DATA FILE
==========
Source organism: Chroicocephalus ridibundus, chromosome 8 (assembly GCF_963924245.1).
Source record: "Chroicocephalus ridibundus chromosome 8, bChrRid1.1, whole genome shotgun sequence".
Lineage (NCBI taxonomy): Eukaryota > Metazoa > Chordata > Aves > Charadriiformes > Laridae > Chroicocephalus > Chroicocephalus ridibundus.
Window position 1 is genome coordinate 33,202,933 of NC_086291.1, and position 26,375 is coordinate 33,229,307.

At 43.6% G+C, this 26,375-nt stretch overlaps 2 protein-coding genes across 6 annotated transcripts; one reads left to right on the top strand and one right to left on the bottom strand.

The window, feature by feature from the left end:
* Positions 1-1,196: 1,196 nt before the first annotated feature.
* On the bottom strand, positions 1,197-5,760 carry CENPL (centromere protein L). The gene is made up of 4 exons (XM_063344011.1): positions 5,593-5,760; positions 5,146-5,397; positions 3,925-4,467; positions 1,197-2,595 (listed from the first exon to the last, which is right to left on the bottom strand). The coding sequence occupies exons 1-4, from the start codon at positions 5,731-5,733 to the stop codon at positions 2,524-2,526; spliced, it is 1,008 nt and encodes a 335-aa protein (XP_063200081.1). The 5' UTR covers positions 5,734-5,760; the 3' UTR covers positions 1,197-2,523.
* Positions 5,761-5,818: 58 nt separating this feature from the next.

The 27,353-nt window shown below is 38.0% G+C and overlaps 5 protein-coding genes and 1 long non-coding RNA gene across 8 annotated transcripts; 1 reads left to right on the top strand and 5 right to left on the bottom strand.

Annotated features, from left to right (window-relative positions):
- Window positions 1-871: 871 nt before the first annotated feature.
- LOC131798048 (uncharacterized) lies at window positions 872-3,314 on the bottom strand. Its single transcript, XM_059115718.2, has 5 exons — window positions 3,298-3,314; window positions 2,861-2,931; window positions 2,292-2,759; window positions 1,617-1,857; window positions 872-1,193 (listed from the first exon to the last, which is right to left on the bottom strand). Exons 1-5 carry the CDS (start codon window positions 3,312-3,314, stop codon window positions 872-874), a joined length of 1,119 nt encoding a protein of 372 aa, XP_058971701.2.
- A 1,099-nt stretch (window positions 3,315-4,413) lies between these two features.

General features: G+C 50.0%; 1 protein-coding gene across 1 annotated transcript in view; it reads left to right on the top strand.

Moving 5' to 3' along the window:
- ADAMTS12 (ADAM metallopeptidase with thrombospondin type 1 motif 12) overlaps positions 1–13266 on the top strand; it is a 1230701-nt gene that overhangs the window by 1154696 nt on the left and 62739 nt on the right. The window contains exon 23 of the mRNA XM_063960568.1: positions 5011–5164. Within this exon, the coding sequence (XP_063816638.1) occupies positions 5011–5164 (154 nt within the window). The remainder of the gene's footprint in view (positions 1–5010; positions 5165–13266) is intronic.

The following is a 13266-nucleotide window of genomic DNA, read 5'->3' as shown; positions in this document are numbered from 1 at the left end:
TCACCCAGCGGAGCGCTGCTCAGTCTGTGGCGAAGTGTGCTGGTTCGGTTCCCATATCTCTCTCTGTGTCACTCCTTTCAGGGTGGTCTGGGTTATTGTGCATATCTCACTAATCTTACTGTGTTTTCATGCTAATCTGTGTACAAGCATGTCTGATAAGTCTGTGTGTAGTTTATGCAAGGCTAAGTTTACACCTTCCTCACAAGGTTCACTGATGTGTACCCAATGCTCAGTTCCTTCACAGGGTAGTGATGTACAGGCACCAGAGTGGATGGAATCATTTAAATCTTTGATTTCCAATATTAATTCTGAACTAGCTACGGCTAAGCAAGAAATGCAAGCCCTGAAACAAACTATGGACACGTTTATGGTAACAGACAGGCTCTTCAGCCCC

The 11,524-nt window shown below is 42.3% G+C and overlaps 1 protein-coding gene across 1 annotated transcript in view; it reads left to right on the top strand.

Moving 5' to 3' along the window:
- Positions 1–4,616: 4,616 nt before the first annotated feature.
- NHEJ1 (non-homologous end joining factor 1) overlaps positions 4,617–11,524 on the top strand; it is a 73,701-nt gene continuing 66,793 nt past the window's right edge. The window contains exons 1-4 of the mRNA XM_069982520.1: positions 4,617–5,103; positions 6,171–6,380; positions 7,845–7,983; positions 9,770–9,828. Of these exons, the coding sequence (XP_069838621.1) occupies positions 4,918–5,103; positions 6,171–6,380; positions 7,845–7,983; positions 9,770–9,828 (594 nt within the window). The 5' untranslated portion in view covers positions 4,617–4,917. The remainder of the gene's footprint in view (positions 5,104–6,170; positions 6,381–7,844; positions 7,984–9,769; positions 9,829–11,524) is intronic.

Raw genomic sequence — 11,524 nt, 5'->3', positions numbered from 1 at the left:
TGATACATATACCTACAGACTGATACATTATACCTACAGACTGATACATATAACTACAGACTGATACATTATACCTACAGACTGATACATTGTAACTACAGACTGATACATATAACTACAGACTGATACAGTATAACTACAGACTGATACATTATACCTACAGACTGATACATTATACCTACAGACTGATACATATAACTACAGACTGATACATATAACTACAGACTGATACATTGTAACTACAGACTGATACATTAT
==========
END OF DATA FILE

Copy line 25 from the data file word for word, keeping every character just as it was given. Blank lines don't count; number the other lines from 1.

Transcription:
TGATACATATACCTACAGACTGATACATTATACCTACAGACTGATACATATAACTACAGACTGATACATTATACCTACAGACTGATACATTGTAACTACAGACTGATACATATAACTACAGACTGATACAGTATAACTACAGACTGATACATTATACCTACAGACTGATACATTATACCTACAGACTGATACATATAACTACAGACTGATACATATAACTACAGACTGATACATTGTAACTACAGACTGATACATTAT